BUT the proof is in the reactions of your audience. The smiles, the laughter, the gasps, the cheers and the tears. When everything is finished, that is what counts.
At the weekend, I was at the premiere of the live-action children’s feature GRÅTASS GIR GASS in Stavanger, Norway. I wrote other films in the series but I didn’t write this one so I had a little more objectivity while watching the audience, taking in what hit and what really grabbed the children. The kids had been playing around the Gråtassland theme park all day and so I wondered if the energy would really be there. It was. And towards the end, there was (SPOILER) a chase sequence that revealed one of those crucial audience feedback moments we look for. The loud laughter and cheering from the kids was all the proof anyone would need on whether this movie hit or not.
They were invested. They were entertained. And yes, they laughed. The proof was in the laughter.
I’m sure many of you have seen articles attempting to knock Frozen through theory – how the villain comes out of nowhere, why story parts don’t work as they should and so on. All it takes is going to just ONE screening of that movie with a cinema full of kids to understand why that movie is a hit.
Sure, by all means question the details and try to learn from them. All those elements at the top of this post are important. But never lose sight of the fact that it is the audience reaction that counts. Arguing theory to a room full of cheering kids is a total, utter waste of your time. Listen to your audience. Learn from them. Know your audience and learn how to entertain them. That is paradoxically much more simple and far more complex than what you’ll generally read in a book about writing.
Listen to the laughter and aim to entertain.
Gråtass Gir Gass opens across Norway this Friday the 9th of September. If you’re there, bring your kids and listen for that laughter. Well done to all involved!
Every moment is precious. We only get a certain number of them. In childhood, I think they are even more precious because they become part of who you grow up to be. Everything can influence us one way or another and it can be so hard to predict what experiences will impact us in what ways.
So imagine you can sit a kid down for eleven minutes of their life. Or seven minutes. Or maybe even just five. And you can tell them anything you want. They might not remember it but, at that moment, you have an opportunity to tell them something. You could make them laugh, tell jokes and brighten up their day. You could tell them something you wish you had known at that age, something that might make being a kid that much easier. A trick to tying shoelaces, perhaps. Or you could tell them something that might help them grow up to be a better adult. Something that, if they take it to heart, might help other kids.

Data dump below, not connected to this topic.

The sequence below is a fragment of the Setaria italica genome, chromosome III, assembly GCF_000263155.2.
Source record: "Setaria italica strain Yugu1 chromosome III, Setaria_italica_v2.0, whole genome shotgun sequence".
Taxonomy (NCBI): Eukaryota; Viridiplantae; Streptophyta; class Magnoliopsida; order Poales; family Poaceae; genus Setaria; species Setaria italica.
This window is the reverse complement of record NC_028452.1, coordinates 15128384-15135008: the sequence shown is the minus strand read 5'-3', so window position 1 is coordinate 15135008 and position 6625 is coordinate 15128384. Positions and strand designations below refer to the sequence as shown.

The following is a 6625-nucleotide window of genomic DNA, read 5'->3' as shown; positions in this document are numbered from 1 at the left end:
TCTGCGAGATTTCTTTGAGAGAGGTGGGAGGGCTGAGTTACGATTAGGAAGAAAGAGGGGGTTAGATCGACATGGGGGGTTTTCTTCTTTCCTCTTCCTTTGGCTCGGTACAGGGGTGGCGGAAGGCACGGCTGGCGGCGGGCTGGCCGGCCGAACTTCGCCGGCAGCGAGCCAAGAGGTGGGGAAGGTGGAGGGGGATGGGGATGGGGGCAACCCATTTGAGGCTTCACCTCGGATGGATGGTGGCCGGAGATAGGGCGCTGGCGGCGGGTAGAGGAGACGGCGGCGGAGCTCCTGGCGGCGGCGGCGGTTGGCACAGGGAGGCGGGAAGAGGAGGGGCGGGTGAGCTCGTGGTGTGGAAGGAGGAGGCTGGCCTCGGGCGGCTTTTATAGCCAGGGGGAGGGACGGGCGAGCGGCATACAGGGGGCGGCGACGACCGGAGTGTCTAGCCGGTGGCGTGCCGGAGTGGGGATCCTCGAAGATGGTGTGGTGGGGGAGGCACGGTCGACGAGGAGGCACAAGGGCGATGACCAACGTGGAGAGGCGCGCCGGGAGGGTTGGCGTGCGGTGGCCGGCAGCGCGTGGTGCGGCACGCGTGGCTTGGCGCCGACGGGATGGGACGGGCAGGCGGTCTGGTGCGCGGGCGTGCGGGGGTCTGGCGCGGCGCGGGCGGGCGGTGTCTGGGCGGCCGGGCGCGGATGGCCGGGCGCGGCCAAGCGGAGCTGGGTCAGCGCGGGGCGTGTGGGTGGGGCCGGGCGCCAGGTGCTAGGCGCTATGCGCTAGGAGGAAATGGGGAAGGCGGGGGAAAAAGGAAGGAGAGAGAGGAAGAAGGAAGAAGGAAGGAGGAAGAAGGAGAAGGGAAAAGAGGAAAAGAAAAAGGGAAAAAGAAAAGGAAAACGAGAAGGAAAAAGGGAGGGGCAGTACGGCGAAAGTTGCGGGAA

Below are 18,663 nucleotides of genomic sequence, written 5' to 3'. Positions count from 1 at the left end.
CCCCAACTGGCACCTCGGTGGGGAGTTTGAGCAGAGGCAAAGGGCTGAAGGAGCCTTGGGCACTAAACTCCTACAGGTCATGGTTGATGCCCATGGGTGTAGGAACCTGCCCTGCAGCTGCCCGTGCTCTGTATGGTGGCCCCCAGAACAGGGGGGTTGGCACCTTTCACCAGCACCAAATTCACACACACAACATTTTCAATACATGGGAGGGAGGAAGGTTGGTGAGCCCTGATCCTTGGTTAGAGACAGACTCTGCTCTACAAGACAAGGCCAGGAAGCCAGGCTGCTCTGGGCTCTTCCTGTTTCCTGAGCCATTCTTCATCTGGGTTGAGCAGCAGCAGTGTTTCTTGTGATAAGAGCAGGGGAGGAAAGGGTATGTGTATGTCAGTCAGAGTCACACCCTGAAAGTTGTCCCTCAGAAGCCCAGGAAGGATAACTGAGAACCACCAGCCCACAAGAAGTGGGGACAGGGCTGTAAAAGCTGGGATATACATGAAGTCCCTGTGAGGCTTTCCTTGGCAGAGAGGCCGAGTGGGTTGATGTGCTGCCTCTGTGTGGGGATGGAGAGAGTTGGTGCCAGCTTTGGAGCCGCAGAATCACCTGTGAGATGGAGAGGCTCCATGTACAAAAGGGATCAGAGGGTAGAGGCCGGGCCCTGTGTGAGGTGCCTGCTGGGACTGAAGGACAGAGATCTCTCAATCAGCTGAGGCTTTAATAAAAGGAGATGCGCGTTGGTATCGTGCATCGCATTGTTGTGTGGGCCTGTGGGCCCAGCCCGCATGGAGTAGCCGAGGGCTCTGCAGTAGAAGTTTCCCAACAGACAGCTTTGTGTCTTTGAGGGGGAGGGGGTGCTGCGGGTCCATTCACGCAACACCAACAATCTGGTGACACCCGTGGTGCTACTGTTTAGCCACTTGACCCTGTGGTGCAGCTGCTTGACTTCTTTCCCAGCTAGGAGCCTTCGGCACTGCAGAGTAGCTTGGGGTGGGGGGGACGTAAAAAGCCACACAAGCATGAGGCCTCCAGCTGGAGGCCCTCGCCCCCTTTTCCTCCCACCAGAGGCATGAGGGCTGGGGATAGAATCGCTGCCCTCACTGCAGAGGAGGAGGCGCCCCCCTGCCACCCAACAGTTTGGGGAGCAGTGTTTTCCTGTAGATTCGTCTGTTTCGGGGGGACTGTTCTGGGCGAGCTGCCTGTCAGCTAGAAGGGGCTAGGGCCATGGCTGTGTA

When you make a show or write an episode or make an app, you get to do just that. You get to communicate with children. You have their attention and you can tell them something. It doesn’t have to be something important but it can be.
You get to a little moment of their life. Use it well.
Ideas often spark from very personal places. Sometimes just a silly notion. You don’t think too deeply about them at first. They’re just fun. But maybe something sticks and you start to think, there might be something in this. You enjoy working it up.
So at what point do you start seriously considering its potential audience?
I feel the answer is: as early as possible. That probably doesn’t surprise regular readers here. Thinking about the audience will inform so much of what you do. It pulls you back from the project, helps strip away some of the ego. You’re working for someone else now, not just entertaining yourself.
Think of the audience. And show the audience when you can. See how it goes down. What didn’t quite hit? What did work? Protect that – don’t lose it.
And here is another plus to consider: your audience can be a great tie-breaker. You might be torn between two directions or there may be people on your team who feel differently to you about something. Who is right? Don’t just get stubborn. Let what you know of the audience decide. Test it to back it up. Be strong on your vision but, when stuck between choices, defer to your audience.
Handling early audience feedback well will strengthen your project. It isn’t about acting on their every whim. It is about using their reactions to prevent you disappearing blindly into your own project, helping you make something great.